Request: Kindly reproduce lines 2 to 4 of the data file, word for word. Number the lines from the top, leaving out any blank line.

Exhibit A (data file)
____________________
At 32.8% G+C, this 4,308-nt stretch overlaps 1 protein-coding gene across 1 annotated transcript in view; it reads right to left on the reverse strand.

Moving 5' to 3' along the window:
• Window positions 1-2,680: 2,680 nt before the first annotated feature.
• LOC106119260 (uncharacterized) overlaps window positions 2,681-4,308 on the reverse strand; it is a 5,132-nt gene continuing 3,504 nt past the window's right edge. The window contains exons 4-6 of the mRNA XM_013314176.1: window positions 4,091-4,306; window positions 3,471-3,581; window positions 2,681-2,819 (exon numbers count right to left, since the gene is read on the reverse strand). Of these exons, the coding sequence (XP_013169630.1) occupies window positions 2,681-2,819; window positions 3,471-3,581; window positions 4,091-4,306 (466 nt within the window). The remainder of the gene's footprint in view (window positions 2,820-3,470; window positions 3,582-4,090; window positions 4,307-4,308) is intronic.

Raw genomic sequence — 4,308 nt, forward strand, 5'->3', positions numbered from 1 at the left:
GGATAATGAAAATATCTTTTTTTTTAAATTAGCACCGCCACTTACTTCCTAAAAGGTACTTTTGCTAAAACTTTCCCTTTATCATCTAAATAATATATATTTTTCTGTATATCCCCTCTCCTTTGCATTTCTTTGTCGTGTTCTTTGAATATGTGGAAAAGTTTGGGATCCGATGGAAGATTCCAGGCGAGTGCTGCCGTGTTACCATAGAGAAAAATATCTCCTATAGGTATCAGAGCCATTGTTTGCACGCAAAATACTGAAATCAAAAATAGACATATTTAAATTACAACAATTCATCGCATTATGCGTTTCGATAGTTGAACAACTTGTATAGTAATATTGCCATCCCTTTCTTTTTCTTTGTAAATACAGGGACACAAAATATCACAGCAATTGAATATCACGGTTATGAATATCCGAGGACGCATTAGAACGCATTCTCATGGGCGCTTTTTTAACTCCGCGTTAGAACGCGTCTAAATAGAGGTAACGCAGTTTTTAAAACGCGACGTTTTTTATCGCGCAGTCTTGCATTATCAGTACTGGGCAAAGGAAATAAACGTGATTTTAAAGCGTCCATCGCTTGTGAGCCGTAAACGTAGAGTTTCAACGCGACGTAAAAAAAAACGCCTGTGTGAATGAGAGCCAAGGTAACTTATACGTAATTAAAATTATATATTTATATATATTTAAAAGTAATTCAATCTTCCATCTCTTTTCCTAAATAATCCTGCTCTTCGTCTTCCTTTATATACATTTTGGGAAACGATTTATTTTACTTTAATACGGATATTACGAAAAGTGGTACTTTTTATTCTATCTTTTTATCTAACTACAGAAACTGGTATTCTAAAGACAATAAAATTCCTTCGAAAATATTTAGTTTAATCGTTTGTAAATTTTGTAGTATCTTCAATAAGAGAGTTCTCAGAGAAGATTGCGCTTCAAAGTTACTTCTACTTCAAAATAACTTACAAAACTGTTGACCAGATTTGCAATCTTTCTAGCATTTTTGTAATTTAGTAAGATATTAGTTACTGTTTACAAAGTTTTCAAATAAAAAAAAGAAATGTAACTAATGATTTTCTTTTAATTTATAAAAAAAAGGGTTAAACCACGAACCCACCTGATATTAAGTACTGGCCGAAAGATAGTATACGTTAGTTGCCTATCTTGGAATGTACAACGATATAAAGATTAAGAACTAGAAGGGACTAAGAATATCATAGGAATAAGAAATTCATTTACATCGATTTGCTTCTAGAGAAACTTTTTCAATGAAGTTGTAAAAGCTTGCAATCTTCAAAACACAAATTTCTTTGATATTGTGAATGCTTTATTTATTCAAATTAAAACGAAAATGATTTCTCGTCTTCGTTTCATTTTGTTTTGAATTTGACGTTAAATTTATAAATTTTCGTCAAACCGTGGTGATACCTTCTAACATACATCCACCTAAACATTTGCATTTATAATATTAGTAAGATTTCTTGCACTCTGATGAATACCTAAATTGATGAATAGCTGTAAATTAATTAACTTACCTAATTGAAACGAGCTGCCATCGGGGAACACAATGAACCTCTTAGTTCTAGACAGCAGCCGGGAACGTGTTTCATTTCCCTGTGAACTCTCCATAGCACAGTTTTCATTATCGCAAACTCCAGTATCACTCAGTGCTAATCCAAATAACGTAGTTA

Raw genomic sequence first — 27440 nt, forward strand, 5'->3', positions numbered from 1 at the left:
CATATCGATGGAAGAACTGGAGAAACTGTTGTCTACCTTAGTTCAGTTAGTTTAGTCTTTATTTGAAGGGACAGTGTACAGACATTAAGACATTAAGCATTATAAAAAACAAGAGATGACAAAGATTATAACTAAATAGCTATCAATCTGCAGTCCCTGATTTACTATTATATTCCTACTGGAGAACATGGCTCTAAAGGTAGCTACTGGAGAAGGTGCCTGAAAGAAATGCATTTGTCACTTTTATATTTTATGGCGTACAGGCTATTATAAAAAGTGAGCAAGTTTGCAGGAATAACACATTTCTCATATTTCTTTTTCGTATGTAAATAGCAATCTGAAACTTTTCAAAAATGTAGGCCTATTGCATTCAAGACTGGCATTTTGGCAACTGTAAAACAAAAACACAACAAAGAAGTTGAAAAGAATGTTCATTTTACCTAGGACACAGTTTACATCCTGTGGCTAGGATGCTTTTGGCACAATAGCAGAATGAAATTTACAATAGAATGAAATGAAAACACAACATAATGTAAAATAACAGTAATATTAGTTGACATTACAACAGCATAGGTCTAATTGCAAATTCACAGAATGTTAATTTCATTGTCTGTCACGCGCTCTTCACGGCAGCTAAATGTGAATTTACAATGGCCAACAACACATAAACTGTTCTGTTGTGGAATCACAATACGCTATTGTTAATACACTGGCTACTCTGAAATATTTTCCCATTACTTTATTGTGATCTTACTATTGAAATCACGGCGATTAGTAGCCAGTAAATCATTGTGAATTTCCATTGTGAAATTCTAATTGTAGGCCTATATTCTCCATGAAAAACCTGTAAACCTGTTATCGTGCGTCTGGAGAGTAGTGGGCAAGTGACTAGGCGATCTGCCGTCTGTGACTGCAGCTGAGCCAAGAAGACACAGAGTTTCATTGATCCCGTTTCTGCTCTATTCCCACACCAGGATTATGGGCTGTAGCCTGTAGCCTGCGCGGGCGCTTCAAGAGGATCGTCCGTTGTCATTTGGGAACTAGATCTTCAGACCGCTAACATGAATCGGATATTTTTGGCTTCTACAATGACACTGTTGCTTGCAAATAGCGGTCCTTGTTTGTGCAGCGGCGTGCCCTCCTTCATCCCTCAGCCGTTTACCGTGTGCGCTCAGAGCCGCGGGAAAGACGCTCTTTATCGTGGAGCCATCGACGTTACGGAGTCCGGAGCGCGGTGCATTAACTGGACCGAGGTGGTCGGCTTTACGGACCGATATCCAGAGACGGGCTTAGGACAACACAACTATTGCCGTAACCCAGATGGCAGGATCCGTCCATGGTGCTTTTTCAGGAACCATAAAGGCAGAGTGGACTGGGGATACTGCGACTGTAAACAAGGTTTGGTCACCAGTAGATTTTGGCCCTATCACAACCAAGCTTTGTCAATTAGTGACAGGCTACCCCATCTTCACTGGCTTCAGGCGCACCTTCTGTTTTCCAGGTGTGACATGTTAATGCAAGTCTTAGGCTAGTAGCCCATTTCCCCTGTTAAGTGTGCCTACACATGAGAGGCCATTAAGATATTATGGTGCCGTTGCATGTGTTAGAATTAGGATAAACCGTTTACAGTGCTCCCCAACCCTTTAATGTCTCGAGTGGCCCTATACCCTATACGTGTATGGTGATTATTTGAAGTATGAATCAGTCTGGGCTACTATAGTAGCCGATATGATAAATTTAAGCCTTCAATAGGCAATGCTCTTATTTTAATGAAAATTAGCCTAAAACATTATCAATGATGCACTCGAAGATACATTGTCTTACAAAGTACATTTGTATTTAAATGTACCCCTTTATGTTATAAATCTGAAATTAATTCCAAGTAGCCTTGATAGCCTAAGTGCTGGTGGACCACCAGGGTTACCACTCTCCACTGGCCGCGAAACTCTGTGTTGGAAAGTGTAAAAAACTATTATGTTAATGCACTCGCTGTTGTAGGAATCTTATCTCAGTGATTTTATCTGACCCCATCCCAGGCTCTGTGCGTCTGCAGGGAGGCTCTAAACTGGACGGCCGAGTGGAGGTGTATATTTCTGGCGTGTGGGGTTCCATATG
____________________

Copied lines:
Moving 5' to 3' along the window:
• Window positions 1-2,680: 2,680 nt before the first annotated feature.
• LOC106119260 (uncharacterized) overlaps window positions 2,681-4,308 on the reverse strand; it is a 5,132-nt gene continuing 3,504 nt past the window's right edge. The window contains exons 4-6 of the mRNA XM_013314176.1: window positions 4,091-4,306; window positions 3,471-3,581; window positions 2,681-2,819 (exon numbers count right to left, since the gene is read on the reverse strand). Of these exons, the coding sequence (XP_013169630.1) occupies window positions 2,681-2,819; window positions 3,471-3,581; window positions 4,091-4,306 (466 nt within the window). The remainder of the gene's footprint in view (window positions 2,820-3,470; window positions 3,582-4,090; window positions 4,307-4,308) is intronic.